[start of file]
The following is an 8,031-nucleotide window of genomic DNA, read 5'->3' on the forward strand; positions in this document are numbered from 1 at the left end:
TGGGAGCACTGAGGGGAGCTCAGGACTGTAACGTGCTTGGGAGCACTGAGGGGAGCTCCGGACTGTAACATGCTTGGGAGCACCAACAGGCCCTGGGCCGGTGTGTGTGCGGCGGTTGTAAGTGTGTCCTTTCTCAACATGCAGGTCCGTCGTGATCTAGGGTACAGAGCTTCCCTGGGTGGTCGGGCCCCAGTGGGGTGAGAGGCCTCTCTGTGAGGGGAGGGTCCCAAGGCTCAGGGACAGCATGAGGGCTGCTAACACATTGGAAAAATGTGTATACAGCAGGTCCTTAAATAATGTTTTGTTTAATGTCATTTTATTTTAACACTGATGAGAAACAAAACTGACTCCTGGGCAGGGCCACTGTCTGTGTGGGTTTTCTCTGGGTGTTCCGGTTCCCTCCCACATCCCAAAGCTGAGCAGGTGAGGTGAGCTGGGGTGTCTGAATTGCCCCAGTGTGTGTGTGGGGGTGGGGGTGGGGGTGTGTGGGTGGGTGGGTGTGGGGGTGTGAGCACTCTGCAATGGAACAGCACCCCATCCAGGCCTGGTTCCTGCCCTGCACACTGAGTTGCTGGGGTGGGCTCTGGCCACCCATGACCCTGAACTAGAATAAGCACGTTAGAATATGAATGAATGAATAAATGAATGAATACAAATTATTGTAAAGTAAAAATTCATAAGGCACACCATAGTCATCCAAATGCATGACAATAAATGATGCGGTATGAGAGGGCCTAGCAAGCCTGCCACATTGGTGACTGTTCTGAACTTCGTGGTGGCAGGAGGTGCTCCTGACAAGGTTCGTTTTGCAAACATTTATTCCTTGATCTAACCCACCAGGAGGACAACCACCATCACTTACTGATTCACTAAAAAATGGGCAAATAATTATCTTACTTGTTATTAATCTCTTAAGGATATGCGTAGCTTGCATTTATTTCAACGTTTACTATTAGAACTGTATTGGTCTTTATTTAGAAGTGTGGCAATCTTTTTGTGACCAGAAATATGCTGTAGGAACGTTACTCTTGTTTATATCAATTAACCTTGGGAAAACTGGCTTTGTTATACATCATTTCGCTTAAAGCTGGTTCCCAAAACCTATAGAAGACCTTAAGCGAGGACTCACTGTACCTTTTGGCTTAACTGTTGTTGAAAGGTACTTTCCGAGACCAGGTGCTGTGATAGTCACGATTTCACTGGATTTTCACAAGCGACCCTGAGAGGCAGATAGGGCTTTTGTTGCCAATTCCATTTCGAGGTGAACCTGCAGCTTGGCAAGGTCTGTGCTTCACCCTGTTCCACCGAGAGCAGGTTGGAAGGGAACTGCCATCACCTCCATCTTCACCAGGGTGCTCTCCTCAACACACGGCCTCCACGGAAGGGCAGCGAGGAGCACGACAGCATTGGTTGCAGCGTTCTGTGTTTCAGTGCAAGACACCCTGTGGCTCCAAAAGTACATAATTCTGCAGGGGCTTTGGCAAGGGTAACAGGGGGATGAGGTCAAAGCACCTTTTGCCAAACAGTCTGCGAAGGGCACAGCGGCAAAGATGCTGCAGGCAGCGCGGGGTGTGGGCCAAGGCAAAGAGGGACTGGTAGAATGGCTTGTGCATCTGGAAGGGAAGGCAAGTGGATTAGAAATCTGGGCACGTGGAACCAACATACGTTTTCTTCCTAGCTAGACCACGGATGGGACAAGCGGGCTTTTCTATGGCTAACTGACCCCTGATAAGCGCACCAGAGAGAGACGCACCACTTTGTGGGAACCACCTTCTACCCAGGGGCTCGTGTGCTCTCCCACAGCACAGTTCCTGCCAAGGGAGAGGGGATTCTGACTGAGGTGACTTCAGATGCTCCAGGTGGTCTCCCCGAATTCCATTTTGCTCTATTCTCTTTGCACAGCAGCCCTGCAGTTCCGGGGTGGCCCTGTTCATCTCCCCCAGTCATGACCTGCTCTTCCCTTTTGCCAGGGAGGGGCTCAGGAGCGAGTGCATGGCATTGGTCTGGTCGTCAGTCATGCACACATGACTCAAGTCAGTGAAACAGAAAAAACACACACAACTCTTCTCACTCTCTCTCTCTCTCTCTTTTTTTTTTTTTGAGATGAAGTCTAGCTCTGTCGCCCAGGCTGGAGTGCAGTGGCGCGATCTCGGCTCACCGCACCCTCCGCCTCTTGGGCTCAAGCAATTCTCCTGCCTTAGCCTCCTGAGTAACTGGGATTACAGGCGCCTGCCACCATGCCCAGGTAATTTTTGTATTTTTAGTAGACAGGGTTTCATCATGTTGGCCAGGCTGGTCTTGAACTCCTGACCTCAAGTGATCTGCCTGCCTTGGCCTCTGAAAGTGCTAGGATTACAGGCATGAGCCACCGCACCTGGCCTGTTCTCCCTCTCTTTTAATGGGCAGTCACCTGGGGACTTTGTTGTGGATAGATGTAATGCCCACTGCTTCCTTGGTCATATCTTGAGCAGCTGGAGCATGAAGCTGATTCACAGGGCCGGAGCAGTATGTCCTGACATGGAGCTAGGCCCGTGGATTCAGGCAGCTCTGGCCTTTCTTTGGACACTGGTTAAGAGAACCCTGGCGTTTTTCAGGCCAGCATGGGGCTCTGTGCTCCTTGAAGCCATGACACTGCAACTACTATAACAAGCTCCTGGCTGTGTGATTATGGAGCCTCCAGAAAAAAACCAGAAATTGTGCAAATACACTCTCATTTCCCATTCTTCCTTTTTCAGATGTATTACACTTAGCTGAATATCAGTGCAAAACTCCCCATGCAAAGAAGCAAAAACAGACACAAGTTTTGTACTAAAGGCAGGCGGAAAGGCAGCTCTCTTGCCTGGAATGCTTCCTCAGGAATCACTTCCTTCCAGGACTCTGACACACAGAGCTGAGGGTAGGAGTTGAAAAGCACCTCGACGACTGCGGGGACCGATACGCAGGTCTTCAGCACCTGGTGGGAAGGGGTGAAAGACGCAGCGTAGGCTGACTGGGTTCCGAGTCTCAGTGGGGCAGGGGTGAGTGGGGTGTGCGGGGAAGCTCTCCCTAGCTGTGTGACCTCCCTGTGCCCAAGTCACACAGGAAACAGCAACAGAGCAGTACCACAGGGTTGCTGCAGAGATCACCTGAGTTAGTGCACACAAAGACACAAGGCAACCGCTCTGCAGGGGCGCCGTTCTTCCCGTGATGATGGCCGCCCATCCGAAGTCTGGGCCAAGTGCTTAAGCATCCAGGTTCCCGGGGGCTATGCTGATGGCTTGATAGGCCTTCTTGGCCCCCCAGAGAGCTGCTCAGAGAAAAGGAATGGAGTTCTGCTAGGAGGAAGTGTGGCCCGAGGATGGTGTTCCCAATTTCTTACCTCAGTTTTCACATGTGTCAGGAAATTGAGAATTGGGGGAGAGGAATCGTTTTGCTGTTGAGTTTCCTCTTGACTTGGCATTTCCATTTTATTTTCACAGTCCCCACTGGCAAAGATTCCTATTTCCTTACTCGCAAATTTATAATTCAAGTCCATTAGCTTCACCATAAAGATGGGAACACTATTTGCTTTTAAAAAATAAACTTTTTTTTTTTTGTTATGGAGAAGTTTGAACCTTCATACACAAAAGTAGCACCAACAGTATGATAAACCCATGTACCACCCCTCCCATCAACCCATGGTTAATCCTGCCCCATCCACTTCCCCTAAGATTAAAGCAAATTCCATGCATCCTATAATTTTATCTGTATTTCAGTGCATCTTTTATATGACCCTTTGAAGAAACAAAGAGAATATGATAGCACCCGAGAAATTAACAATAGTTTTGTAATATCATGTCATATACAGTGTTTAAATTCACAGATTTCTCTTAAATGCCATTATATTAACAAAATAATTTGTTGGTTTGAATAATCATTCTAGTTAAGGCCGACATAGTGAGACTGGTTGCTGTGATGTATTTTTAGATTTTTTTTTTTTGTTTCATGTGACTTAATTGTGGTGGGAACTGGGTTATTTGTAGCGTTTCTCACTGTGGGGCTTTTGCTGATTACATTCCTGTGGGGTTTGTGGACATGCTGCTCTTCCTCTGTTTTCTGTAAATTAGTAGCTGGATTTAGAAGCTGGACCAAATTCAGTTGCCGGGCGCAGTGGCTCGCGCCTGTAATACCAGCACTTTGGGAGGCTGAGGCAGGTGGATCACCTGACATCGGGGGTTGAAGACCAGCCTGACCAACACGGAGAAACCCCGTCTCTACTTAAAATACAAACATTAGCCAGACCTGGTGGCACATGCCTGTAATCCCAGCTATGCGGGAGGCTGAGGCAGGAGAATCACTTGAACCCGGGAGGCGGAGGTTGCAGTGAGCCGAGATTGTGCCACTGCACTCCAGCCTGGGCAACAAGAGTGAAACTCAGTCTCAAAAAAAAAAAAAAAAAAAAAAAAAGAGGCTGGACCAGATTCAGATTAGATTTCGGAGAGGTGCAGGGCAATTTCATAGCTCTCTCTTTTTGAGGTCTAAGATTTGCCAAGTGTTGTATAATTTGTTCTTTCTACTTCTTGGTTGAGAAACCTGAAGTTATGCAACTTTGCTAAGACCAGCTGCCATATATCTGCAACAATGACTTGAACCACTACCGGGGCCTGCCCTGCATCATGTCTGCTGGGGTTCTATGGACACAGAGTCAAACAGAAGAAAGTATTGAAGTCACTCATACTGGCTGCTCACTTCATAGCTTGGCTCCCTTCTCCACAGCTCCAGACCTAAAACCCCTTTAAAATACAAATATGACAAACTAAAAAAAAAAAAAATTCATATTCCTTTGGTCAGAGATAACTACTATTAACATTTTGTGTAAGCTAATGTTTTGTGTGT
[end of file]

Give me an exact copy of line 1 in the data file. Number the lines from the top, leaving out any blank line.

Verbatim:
The following is an 8,031-nucleotide window of genomic DNA, read 5'->3' on the forward strand; positions in this document are numbered from 1 at the left end: